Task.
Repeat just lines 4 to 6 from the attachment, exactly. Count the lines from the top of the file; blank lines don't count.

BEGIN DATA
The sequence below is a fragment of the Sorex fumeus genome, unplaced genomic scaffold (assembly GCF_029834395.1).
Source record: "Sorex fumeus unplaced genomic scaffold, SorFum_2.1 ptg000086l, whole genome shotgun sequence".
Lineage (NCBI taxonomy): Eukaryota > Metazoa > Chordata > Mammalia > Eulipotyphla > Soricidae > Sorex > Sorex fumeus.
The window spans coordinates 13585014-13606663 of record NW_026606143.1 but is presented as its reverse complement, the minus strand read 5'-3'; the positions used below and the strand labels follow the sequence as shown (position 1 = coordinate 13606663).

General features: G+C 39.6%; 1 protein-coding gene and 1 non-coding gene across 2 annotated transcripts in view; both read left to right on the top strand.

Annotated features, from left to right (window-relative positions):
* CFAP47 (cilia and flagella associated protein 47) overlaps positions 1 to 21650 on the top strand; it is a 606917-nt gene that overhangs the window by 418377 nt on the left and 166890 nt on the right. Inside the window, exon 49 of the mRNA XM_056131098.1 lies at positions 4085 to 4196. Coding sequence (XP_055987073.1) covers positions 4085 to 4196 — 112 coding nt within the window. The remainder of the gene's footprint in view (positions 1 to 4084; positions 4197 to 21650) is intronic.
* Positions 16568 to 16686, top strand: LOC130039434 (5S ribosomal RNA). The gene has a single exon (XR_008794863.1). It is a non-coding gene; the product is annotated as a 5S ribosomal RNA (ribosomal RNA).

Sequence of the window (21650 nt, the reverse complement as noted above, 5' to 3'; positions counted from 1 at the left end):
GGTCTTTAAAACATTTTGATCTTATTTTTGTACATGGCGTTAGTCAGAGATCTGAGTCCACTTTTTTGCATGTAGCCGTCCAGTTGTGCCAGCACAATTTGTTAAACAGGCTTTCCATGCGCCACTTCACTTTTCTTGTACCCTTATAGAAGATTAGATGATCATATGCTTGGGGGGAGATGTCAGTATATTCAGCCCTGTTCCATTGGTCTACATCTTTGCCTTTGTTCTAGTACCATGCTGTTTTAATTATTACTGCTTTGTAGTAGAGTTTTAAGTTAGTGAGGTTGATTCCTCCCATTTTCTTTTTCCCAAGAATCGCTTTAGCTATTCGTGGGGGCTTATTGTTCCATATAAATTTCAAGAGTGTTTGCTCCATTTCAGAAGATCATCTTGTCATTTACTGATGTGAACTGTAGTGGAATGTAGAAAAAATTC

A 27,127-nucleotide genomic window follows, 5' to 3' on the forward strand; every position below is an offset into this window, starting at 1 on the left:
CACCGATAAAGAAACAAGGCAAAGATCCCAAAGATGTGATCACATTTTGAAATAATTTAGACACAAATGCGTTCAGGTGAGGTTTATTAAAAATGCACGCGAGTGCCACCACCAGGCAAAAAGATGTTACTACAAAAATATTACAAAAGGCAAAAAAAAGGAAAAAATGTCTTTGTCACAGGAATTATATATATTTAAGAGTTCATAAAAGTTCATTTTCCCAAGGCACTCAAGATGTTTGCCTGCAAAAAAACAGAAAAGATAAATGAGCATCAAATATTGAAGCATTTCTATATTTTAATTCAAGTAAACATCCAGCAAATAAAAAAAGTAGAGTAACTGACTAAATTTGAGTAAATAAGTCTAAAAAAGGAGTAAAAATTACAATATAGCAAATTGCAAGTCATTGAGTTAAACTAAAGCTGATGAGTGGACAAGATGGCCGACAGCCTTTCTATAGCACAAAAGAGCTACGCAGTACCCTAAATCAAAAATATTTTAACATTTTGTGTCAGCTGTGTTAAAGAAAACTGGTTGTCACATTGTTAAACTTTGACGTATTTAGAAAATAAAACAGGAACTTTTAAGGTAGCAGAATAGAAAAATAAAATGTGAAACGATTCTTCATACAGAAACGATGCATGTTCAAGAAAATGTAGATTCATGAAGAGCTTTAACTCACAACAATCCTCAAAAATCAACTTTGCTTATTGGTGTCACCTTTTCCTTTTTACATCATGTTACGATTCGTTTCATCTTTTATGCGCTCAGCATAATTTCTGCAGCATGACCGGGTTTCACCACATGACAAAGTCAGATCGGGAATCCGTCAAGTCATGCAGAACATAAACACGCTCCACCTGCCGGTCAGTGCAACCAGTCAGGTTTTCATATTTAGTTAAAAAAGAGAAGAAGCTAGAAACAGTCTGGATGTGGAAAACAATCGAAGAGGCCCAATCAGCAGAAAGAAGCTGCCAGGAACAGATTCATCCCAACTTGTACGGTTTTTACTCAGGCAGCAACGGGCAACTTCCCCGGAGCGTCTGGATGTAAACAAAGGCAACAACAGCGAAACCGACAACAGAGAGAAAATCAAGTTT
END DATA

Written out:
The window spans coordinates 13585014-13606663 of record NW_026606143.1 but is presented as its reverse complement, the minus strand read 5'-3'; the positions used below and the strand labels follow the sequence as shown (position 1 = coordinate 13606663).

General features: G+C 39.6%; 1 protein-coding gene and 1 non-coding gene across 2 annotated transcripts in view; both read left to right on the top strand.

Annotated features, from left to right (window-relative positions):